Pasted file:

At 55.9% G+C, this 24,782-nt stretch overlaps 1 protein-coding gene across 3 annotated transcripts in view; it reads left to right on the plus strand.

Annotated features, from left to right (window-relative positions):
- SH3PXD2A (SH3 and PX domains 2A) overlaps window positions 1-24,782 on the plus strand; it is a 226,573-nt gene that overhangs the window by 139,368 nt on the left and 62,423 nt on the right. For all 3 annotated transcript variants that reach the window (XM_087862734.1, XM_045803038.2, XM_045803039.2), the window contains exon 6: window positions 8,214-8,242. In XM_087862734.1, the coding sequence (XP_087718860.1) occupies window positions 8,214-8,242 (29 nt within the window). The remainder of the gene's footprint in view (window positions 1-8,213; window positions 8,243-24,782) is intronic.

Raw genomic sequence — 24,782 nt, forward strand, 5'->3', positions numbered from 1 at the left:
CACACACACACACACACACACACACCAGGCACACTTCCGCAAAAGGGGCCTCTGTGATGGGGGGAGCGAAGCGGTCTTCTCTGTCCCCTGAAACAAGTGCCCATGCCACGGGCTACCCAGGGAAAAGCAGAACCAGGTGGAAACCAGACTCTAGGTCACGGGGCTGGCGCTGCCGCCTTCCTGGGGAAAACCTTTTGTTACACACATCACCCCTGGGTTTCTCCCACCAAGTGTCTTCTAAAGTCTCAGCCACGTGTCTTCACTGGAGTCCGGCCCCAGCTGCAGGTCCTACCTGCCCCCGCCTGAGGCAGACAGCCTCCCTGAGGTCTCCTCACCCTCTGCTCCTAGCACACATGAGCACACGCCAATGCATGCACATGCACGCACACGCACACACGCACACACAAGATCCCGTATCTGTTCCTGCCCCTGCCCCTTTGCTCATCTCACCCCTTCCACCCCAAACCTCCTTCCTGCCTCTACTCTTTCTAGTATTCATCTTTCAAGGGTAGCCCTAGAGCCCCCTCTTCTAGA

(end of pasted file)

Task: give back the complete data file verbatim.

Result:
At 55.9% G+C, this 24,782-nt stretch overlaps 1 protein-coding gene across 3 annotated transcripts in view; it reads left to right on the plus strand.

Annotated features, from left to right (window-relative positions):
- SH3PXD2A (SH3 and PX domains 2A) overlaps window positions 1-24,782 on the plus strand; it is a 226,573-nt gene that overhangs the window by 139,368 nt on the left and 62,423 nt on the right. For all 3 annotated transcript variants that reach the window (XM_087862734.1, XM_045803038.2, XM_045803039.2), the window contains exon 6: window positions 8,214-8,242. In XM_087862734.1, the coding sequence (XP_087718860.1) occupies window positions 8,214-8,242 (29 nt within the window). The remainder of the gene's footprint in view (window positions 1-8,213; window positions 8,243-24,782) is intronic.

Raw genomic sequence — 24,782 nt, forward strand, 5'->3', positions numbered from 1 at the left:
CACACACACACACACACACACACACCAGGCACACTTCCGCAAAAGGGGCCTCTGTGATGGGGGGAGCGAAGCGGTCTTCTCTGTCCCCTGAAACAAGTGCCCATGCCACGGGCTACCCAGGGAAAAGCAGAACCAGGTGGAAACCAGACTCTAGGTCACGGGGCTGGCGCTGCCGCCTTCCTGGGGAAAACCTTTTGTTACACACATCACCCCTGGGTTTCTCCCACCAAGTGTCTTCTAAAGTCTCAGCCACGTGTCTTCACTGGAGTCCGGCCCCAGCTGCAGGTCCTACCTGCCCCCGCCTGAGGCAGACAGCCTCCCTGAGGTCTCCTCACCCTCTGCTCCTAGCACACATGAGCACACGCCAATGCATGCACATGCACGCACACGCACACACGCACACACAAGATCCCGTATCTGTTCCTGCCCCTGCCCCTTTGCTCATCTCACCCCTTCCACCCCAAACCTCCTTCCTGCCTCTACTCTTTCTAGTATTCATCTTTCAAGGGTAGCCCTAGAGCCCCCTCTTCTAGA